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7 June 2019

Author: The Future Laboratory

Image: Oniric Worlds by nootostudio


This week: Fermentation dining, AI-formulated beauty, teenage girls reclaim sport, finding festival friends using AR, and a leisure wonderland for families.

The Soak, London

1. A dining destination for fermented food and drink

London – The Soak offers a menu based around fermenting, soaking, steeping and brining techniques.

Recently opened near London’s Victoria station, the all-day restaurant aims to offer guests an immersive dining experience rooted in fermentation. Its drinks menu features signature ‘soaked’ cocktails as well as non-alcoholic kefir and kombucha mocktails, while the food menu includes a cider pickled egg, hazelnut and chicory salad and a preserved wood pigeon with fermented mooli (daikon radish).

Alongside its experimental food and drink offering, The Soak has made music an essential part of the dining experience, with live DJ sets and acoustic sessions. In addition, a social club offers members the chance to attend exclusive events and sample new menu additions.

The fermented food and drinks market is maturing fast, as more restaurants incorporate fermentation, soaking and brining into their practices.


2. Mxt skincare offers 40 million formulations

California – The brand uses hyper-personalisation to put customers in charge of their own skincare products.

With a database of over 40 million possible formulations, Mxt gives customers the option to take a quiz or mix their own formula. If they choose to take the quiz, they answer a series of questions – such as whether their skin is sensitive and how they react to scent – and let the platform’s artificial intelligence create a three-piece, custom-mixed regimen for their skin.

Those who feel confident in their Skinthusiast expertise can mix a formula themselves, using product bases, varying textures and a range of active ingredients such as charcoal, CBD and retinols. ‘Mxt is an endless stream of skincare solutions waiting for consumers to find them,’ says Jack Davies, CEO and co-founder.

As well as being vegan and cruelty-free, Mxt is showing how fresh, small-batch production methods can yield high-quality beauty products.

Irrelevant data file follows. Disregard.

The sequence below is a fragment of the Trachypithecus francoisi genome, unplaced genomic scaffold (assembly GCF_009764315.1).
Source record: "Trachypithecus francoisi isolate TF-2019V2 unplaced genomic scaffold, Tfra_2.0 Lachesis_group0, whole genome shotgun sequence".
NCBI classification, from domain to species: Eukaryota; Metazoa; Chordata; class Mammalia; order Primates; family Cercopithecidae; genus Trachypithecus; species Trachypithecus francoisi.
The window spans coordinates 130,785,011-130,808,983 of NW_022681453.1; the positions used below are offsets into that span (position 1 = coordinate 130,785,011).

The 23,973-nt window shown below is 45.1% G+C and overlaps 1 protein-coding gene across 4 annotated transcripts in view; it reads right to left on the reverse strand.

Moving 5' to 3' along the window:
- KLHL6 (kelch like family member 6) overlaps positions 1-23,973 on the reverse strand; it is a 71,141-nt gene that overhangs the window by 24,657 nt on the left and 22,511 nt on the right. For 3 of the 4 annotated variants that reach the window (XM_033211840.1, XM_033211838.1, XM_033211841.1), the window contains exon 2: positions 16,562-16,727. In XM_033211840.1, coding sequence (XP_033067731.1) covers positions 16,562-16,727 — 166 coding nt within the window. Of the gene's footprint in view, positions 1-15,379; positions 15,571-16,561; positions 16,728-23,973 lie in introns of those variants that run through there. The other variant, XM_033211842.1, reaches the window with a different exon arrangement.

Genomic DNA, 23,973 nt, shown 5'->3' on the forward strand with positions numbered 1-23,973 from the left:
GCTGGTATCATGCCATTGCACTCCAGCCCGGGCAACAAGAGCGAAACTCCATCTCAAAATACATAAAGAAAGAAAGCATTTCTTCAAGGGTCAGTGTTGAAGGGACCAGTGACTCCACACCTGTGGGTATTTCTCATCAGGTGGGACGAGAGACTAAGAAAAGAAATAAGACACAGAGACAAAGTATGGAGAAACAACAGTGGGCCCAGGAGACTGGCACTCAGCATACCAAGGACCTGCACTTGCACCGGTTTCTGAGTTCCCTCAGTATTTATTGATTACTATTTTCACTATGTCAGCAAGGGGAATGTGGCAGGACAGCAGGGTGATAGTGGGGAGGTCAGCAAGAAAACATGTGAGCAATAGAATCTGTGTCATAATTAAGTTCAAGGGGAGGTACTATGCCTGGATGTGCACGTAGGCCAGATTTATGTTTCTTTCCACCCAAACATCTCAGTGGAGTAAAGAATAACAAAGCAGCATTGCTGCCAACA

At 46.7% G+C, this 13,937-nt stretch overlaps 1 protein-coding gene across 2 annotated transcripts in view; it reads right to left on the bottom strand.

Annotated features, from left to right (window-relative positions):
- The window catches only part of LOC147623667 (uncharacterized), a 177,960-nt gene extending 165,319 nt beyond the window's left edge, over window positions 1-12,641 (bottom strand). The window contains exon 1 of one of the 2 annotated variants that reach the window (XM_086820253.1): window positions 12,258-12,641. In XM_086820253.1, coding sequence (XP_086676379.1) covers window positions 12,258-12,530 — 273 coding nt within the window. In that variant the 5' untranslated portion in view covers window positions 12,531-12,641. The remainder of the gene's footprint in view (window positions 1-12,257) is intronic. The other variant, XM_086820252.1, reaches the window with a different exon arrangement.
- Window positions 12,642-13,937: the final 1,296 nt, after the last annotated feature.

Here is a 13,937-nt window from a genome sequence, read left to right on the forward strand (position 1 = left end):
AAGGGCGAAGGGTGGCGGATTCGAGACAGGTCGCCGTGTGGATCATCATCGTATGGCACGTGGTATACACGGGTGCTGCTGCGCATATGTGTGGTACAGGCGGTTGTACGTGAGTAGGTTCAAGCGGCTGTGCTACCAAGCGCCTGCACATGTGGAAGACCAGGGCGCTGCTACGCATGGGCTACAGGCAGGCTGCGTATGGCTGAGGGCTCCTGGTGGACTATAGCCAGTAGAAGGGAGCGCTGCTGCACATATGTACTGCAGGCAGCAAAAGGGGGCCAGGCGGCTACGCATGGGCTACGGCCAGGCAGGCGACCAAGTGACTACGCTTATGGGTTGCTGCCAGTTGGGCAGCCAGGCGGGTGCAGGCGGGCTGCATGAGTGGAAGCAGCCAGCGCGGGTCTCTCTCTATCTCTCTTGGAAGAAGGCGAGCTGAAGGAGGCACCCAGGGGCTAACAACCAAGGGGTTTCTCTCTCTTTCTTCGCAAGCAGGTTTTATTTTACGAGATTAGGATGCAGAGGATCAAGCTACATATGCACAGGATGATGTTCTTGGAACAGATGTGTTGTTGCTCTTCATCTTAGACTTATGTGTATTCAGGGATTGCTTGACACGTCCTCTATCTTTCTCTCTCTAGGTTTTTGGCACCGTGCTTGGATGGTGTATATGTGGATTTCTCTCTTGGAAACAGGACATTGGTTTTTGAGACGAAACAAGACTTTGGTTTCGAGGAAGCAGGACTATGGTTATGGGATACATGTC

Team Girls, Suncorp, campaign by Leo Burnett Melbourne

3. Suncorp encourages teenage girls to stay in sport

Melbourne – Team Girls is an initiative by the insurance and banking provider in collaboration with Leo Burnett Melbourne.

The campaign was created in response to new research from Suncorp, which found that nearly half of Australian girls are turning their back on sport by age 17, despite two-thirds knowing that sport can make them feel more confident.

To raise awareness of the teamwork, leadership and confidence that come from involvement in team sports, the brand organised a rally cry in a live, televised performance by 38 teenage girls during half-time at the Suncorp Super Netball match in Melbourne. The girls also feature in an accompanying video campaign, which ends with the tagline ‘let’s build a nation of confident girls’.

As Generation Z fight against feelings of anxiety, sport offers a practical way for teenage girls to feel empowered while also engaging in fitness. Read our microtrend Street Sport Rebels for more.

4. This AR app helps festival-goers find their friends

Barcelona – SEAT’s Lost&Sound app enables people to locate their friends at music festivals using augmented reality (AR).

To create the app, the Spanish car manufacturer worked with experiential innovation agency Wildbytes and Google, launching the app at Primavera Sound in Barcelona. Once a group of friends has installed the app, they can simply scan the festival space with their phone camera and an icon chosen by each individual will appear on their screen, helping to identify their location and distance within a crowd. Users can also send out a signal or request that their friends share their signal, which can be customised.

‘The goal was to create something awesome for festival-goers that was equally useful and cool,’ says Laia Zanon, director of creative production at Wildbytes Barcelona. ‘This app tries to combine both elements: the cool factor of augmented reality, with a solution to a key problem that festival-goers face.’

For more on how phygital solutions are responding to consumer needs in real time, explore our Programmable Realities macrotrend.

Lost&Sound by SEAT, Google and Wildbytes
Loong Swim Club by X+Living, China

5. Loong swim club is the leisure club of the future

Suzhou, China – X+Living designed the swimming club, which uses playful, abstract design to target parents and children.

The Loong Swim Club, which also has branches in Beijing and Shanghai, has opened a wonderland-inspired leisure club in the city of Suzhou. Experimenting with proportion and eye-catching candy colours, architecture design firm X+Living is designed to appeal to parents and children alike.

Alongside a swimming pool, the space includes educational classrooms, a reading room, infant and adult bathing areas that feature a large flower chandelier, and a dining area with an ‘eggshell castle’ for children to play in.

The blurring lines between fantasy and reality, and adulthood and childhood are inspiring creatives such as X+Living to create spaces referencing Playscapes in order to truly enchant visitors.


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